The Little Things ARE Important

When we focus on getting things done, we typically focus on allotting time for the important and time-consuming tasks. If it’s very important and it’s going to take a long time, we must get it done first, right? Yes and no.

In prioritizing, it is easy to forget to take care of work that can be done in a minute or two; regardless of its importance. When we consistently defer doing the little things, they can become big things. And big things can be a lot harder to manage.

When we end up facing a mountain of big things, we can become overwhelmed. Overwhelm may lead to procrastination which may lead to more little things piling up and becoming big things. It becomes a vicious cycle—little work becomes big work that leads to overwhelm that leads to procrastination. This can lead to stress that eventually leads to poor health and in extreme cases, death.

Take e-mail as an example. How many opened e-mails do you have right now in your e-mail inbox? Any number above zero is too many. Why? Because as soon as you open an e-mail, an action is required that will allow you to remove it from you inbox.

If you open an e-mail and leave it in your inbox (whether or not you acted on it), the accumulating open e-mails in your inbox become electronic clutter that contribute to mental clutter. And mental clutter contributes to overwhelm. For e-mail management, follow the B-F-A-T rule.

For any task that can be done within a couple of minutes, do it immediately. If you do, you will decrease your workload almost instantaneously. You will also decrease your mental clutter. The goal is to start working on tasks that can get done quickly and then follow through to completion.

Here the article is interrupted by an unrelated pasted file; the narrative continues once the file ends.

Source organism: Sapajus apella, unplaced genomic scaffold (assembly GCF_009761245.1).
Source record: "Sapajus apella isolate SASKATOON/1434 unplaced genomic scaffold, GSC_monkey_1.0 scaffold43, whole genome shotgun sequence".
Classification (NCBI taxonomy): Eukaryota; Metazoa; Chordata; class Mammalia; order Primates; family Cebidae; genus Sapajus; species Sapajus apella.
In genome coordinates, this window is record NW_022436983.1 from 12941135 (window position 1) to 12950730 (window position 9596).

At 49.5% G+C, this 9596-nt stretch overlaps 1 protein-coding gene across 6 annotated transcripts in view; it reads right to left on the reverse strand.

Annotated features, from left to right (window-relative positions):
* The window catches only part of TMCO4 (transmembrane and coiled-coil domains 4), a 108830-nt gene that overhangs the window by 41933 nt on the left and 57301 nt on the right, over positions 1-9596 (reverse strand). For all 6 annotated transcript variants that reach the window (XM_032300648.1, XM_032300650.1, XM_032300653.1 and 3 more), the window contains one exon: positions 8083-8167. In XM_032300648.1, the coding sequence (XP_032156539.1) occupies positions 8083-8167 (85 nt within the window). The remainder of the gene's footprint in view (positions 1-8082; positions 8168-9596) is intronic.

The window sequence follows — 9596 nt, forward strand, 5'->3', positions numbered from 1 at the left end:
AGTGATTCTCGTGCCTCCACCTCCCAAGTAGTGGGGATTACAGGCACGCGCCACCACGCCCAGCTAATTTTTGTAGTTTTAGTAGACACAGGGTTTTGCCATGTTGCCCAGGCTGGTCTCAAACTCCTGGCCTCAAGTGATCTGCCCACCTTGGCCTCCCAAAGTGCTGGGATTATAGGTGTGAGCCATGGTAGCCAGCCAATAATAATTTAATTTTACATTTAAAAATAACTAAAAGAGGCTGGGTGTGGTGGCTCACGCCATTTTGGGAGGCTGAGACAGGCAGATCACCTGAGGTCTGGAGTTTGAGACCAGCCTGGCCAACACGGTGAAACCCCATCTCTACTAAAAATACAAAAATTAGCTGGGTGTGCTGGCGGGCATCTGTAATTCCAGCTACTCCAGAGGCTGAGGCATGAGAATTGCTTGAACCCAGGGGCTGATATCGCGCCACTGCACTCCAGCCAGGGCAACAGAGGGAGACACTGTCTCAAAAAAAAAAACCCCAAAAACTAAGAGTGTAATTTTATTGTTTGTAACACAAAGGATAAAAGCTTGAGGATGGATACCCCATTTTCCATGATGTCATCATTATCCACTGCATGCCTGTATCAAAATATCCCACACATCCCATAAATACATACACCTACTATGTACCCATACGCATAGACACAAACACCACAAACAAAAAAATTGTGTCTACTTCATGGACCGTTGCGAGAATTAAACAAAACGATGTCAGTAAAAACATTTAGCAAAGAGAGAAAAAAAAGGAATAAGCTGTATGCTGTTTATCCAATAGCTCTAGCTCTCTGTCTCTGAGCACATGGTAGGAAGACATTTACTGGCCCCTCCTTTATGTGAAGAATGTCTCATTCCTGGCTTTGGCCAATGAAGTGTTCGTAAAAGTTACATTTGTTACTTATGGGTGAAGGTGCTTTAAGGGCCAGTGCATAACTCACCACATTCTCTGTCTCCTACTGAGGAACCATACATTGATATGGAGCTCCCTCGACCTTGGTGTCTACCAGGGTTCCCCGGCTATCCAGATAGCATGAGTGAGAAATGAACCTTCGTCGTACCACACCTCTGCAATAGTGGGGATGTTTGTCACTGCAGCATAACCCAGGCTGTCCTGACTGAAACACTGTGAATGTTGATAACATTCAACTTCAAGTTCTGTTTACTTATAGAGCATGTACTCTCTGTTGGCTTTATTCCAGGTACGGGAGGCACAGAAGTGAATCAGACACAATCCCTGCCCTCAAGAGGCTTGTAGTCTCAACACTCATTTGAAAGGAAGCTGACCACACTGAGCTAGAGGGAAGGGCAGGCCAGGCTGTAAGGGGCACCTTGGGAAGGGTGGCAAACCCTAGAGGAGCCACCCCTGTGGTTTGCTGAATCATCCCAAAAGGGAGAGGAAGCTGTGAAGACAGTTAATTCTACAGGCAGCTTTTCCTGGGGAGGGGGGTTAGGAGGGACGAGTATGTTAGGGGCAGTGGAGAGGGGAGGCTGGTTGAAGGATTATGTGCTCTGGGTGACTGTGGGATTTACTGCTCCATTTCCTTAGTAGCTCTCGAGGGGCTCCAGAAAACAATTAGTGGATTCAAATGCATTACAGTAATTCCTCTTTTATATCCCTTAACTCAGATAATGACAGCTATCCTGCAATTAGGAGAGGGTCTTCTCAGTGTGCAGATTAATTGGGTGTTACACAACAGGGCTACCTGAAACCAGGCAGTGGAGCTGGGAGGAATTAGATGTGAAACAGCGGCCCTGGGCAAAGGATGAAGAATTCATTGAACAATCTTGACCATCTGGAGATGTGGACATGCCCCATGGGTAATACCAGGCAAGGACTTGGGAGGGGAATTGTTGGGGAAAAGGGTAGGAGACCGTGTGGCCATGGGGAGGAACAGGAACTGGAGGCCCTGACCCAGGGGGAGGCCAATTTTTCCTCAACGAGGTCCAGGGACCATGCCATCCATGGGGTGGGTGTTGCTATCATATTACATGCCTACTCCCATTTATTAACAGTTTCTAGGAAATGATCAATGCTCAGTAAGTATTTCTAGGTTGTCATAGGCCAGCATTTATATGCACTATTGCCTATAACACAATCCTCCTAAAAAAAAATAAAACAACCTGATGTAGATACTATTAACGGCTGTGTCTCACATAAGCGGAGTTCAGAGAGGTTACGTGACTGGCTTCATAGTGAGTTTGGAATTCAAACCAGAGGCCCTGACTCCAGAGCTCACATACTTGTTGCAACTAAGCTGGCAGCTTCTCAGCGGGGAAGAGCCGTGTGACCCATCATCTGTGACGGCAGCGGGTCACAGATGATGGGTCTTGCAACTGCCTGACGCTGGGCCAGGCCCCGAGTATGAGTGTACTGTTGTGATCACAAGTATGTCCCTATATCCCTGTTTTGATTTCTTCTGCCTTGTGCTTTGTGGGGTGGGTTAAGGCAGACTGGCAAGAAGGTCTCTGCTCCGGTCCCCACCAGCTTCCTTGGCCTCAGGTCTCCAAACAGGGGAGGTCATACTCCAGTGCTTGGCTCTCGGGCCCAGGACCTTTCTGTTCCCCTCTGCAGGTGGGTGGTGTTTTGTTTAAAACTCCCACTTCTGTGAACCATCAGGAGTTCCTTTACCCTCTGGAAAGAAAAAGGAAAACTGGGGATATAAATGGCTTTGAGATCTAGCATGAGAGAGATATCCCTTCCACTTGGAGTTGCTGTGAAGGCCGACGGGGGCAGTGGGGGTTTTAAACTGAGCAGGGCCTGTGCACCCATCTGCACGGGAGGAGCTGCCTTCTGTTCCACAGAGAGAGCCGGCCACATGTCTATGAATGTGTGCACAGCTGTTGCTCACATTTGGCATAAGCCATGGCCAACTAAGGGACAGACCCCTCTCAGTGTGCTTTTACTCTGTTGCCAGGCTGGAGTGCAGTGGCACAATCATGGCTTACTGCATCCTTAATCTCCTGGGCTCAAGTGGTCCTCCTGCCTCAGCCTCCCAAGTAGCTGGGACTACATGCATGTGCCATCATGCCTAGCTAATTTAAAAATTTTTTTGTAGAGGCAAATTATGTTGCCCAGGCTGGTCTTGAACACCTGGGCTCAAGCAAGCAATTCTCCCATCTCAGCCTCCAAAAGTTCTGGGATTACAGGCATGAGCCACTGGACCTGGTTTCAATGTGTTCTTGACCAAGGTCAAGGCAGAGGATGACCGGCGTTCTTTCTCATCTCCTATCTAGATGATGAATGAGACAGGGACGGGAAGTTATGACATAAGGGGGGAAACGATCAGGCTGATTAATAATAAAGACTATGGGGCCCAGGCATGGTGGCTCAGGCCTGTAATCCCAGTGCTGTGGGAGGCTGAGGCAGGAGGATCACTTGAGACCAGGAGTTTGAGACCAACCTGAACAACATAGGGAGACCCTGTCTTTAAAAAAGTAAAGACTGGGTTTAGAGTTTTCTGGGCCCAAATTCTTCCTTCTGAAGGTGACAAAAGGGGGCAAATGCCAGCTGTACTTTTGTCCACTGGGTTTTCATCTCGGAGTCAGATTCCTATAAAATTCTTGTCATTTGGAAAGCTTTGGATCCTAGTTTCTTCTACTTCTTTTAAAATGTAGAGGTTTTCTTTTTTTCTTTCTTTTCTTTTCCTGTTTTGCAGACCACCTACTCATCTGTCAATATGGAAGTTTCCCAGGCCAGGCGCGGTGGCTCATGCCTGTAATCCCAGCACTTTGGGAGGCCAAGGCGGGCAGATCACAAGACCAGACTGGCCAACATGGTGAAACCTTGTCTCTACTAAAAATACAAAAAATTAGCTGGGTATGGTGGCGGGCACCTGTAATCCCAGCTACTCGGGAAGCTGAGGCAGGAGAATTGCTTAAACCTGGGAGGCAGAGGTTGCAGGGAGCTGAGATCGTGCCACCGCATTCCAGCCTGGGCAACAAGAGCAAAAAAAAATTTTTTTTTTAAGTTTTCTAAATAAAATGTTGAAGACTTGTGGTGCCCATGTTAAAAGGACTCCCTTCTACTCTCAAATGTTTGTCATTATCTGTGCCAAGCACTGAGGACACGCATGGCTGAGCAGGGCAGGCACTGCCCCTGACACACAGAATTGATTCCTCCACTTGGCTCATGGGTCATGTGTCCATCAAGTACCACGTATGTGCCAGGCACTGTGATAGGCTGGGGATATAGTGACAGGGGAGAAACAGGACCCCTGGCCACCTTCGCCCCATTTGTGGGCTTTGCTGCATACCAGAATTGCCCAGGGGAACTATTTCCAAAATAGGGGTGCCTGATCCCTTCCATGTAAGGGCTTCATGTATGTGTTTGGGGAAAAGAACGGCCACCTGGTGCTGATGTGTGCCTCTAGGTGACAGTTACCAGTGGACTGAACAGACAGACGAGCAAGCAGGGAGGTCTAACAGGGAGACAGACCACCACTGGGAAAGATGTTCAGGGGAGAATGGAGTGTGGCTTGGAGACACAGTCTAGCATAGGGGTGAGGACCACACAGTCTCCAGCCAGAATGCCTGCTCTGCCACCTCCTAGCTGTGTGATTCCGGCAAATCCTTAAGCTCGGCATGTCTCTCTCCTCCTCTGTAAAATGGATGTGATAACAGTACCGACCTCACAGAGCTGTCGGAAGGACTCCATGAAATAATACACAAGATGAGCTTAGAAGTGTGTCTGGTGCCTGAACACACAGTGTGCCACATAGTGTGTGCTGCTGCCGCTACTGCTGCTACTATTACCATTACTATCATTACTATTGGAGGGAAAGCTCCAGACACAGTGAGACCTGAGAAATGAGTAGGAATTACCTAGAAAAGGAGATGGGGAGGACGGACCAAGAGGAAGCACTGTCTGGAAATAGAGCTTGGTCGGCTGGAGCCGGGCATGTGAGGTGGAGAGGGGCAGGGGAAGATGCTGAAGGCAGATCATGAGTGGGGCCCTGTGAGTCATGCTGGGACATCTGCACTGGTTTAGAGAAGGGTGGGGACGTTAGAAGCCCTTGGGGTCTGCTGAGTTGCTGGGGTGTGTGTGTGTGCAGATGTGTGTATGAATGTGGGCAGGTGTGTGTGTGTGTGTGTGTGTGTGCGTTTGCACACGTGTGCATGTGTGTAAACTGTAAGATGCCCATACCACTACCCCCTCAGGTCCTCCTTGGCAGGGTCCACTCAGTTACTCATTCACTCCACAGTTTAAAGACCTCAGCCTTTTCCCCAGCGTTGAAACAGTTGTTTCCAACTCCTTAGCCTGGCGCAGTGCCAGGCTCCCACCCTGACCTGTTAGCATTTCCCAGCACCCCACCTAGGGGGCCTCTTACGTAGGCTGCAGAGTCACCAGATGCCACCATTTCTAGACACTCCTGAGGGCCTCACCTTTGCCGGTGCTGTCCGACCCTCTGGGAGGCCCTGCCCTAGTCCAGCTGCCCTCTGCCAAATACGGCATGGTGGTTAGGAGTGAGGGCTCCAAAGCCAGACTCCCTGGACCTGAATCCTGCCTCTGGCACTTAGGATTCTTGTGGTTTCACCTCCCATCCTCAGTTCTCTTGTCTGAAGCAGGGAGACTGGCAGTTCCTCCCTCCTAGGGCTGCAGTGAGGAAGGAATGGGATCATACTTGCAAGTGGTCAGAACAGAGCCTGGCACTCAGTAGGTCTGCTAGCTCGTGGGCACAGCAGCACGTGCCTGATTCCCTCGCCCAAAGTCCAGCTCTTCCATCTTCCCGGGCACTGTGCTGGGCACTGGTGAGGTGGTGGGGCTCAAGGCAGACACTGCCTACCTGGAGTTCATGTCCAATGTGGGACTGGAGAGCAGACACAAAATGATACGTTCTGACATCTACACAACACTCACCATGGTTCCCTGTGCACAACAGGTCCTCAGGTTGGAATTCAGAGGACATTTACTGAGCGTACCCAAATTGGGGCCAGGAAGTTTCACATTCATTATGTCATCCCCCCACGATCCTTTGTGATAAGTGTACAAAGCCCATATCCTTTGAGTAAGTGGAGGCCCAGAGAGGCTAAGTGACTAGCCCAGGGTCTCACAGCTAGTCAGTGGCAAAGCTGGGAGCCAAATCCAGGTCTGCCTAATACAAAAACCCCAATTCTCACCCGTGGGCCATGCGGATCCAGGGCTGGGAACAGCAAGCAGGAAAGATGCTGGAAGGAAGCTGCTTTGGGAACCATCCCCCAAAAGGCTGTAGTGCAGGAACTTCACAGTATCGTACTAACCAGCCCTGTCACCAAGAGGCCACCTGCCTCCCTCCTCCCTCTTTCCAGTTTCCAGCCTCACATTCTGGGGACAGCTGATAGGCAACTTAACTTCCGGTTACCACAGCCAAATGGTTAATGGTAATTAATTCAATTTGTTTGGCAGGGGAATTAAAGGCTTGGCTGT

In other words—if you start, don’t stop until it’s done.

Any tasks that keep nagging at you such as the bill that needs to be paid, the appointment that needs to be made, the paper on your desk that needs to be filed—all of these things can take less than a few minutes, but as soon as you get them done, you are saving yourself from carrying them in your head as a “need to do.”

If you have thought about something more than once, but have not taken action to complete it, this is an item that must be taken care of right away; especially if you can get it done in a few minutes.

In addition to taking care of the little things immediately, do not write the little things on your “to do” list. If it takes you longer to write down what you need to do than it does to actually do it, then start doing it and don’t stop until you’re done.

A little known side-effect of doing quick tasks right away is that the action of not stopping something that you start can translate to developing good habits. For instance, if you know you need to go for a workout (the thought keeps nagging you), putting on your runners (starting) will take less than a minute. Once you’ve got them on, follow through on the task (don’t stop).

Whether at work or at home, turn nagging thoughts into actions and start working on all the little things to completion. When you do, the inertia of your actions will result in good habits that can last a lifetime.